Okinawan Tattoo Designs
Okinawan Tattoo Designs
Authentic Okinawan tattoo designs are difficult to come by in the U.S., but artists from the island have mastered the art. Many tattoo artists have created their own unique variations of these tattoos, including a new take on the traditional tribal design known as the Matsusaki. This image is based on an ancient tradition, when women in the island would put a raging angry face on their hands before pouring alcohol. The idea behind the angry face tattoo was to scare men away, but it became a symbol of female-kind and a good daughter or mother.
As early as the 19th century, hand markings were common, and the Ryukyuan religion recognizes all women as spiritual power. The brother-sister relationship is at the heart of festivals and rituals on the island. Traditionally, only women possessed hajichi, which are symbols born only in a woman’s body and represent the spiritual power she possessed. In 1952, as the Japanese assimilation policy had done its work, tattoos were socially accepted among the older population. However, by that year, the majority of younger women had rejected the hajichi as un-Japanese and were shunning the practice altogether.
The first Okinawan tattoo design was the Great Stone Shisa at Tomimori. The Japanese incorporated Okinawa into their territory, which was a part of their cultural identity. In the aftermath, the island was ruled by the Meiji government, which deemed the practice of hajichi unacceptable. As the Meiji era rolled in, the Meiji government banned the practice of hajichi and sarongs.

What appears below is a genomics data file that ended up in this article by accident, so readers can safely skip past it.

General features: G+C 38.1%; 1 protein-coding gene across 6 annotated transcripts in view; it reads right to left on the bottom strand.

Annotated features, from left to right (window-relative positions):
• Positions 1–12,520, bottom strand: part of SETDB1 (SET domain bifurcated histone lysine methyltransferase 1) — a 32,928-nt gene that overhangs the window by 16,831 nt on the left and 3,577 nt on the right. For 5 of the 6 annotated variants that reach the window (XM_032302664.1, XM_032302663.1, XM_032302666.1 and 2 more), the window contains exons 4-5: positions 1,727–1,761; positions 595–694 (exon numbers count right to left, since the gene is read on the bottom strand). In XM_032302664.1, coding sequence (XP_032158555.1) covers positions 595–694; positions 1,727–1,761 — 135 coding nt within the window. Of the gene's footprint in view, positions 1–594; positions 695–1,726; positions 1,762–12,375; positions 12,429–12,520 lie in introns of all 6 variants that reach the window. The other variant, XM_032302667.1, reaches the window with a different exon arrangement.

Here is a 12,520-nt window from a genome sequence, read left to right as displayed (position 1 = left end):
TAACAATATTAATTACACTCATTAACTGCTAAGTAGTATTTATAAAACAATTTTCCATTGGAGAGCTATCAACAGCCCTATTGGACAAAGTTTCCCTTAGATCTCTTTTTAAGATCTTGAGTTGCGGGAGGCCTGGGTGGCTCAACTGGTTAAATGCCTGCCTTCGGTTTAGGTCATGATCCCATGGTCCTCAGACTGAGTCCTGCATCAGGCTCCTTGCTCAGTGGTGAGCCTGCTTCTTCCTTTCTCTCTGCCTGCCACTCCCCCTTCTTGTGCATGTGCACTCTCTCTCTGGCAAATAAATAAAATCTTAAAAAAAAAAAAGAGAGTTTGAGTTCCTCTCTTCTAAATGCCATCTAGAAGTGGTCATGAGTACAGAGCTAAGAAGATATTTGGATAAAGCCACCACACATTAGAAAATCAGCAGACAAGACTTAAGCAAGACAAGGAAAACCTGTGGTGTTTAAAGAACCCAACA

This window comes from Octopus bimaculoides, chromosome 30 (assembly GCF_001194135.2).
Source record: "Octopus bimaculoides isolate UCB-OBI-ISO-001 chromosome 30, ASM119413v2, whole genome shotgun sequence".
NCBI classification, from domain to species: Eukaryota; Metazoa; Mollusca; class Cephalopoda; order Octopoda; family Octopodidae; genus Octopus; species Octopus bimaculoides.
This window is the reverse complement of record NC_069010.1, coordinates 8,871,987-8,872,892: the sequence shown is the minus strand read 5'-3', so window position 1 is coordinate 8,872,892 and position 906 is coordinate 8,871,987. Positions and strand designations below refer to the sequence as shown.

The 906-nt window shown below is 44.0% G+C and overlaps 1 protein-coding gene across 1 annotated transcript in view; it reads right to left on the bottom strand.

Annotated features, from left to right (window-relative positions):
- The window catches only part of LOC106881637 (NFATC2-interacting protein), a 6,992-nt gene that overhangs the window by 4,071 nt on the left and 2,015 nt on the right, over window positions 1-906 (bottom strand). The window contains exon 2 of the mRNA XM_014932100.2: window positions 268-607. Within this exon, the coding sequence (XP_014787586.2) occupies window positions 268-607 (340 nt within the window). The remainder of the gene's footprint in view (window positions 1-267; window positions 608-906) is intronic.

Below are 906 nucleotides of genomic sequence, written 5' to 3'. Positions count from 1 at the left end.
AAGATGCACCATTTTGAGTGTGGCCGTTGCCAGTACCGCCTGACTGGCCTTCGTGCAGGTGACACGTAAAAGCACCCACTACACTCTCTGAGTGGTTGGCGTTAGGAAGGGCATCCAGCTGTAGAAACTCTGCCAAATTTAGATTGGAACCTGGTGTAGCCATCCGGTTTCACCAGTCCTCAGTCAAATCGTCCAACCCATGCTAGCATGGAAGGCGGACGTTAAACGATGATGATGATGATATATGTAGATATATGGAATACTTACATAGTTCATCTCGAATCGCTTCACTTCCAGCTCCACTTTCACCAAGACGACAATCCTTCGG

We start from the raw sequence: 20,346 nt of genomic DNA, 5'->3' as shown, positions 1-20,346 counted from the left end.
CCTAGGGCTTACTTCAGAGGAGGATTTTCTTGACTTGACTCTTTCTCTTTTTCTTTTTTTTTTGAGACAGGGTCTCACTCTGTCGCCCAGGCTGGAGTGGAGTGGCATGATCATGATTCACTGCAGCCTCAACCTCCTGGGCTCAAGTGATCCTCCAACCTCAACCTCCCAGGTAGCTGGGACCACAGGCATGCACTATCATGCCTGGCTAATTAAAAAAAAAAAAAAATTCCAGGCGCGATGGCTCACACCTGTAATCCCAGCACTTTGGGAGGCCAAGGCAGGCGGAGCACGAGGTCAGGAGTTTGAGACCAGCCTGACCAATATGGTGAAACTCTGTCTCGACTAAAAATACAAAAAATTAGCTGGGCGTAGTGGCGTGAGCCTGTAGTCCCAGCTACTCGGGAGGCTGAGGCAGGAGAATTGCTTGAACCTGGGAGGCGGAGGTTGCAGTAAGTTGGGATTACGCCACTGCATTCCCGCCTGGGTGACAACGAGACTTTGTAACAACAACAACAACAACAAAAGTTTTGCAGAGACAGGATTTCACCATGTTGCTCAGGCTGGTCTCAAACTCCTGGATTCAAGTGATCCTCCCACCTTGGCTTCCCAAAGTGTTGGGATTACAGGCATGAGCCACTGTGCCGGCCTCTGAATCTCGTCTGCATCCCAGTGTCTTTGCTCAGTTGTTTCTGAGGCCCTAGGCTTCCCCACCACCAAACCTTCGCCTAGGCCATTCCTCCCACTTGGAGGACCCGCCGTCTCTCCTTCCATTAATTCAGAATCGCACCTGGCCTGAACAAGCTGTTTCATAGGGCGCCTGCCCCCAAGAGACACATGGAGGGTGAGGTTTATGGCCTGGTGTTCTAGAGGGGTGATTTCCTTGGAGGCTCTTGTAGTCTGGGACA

During this time, the culture was deeply rooted in religious beliefs. The Ryukyuan religion recognized all women as spiritual power. The sister-sister relationship dominated the cultural landscape of Okinawa. In the past, women tended to get hajichi tattoos when they were young, before marriage. If they refused to get tattooed, they were threatened with exile to Taiwan or another country. In fact, it is highly unlikely that any women in Okinawa were able to marry without getting inked.
Tattoos in the Okinawan island were once popular in the Ryukyu kingdom. They were mainly made of dots and small crosses, but some designs were more sophisticated. Some were even shaped to represent a person’s social status. The Meiji government banned hajichi, but it didn’t affect the practice. It did not affect the tattoos of the islanders. They were, however, still widely visible.
The history of Okinawan tattoos can be traced back to the Ryukyuan culture. The hajichi were popular in the past, before the Meiji government incorporated the island in 1899. After the Meiji government of Japan had made Okinawan the nation’s official capital, hajichi had been popular for centuries. Afterward, they were also considered to be an extension of the Japanese cultural identity.